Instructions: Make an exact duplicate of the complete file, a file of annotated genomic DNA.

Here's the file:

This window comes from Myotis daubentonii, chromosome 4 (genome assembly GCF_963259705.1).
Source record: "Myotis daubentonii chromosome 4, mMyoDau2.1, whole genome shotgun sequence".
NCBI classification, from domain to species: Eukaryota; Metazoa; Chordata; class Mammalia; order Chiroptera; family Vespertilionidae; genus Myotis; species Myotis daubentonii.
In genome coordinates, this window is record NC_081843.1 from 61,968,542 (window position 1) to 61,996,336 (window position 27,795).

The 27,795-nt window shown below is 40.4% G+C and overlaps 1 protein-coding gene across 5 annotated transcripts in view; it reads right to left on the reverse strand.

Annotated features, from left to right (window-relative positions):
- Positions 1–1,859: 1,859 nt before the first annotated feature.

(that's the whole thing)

This window comes from Myotis daubentonii, chromosome 4 (genome assembly GCF_963259705.1).
Source record: "Myotis daubentonii chromosome 4, mMyoDau2.1, whole genome shotgun sequence".
NCBI classification, from domain to species: Eukaryota; Metazoa; Chordata; class Mammalia; order Chiroptera; family Vespertilionidae; genus Myotis; species Myotis daubentonii.
In genome coordinates, this window is record NC_081843.1 from 61,968,542 (window position 1) to 61,996,336 (window position 27,795).

The 27,795-nt window shown below is 40.4% G+C and overlaps 1 protein-coding gene across 5 annotated transcripts in view; it reads right to left on the reverse strand.

Annotated features, from left to right (window-relative positions):
- Positions 1–1,859: 1,859 nt before the first annotated feature.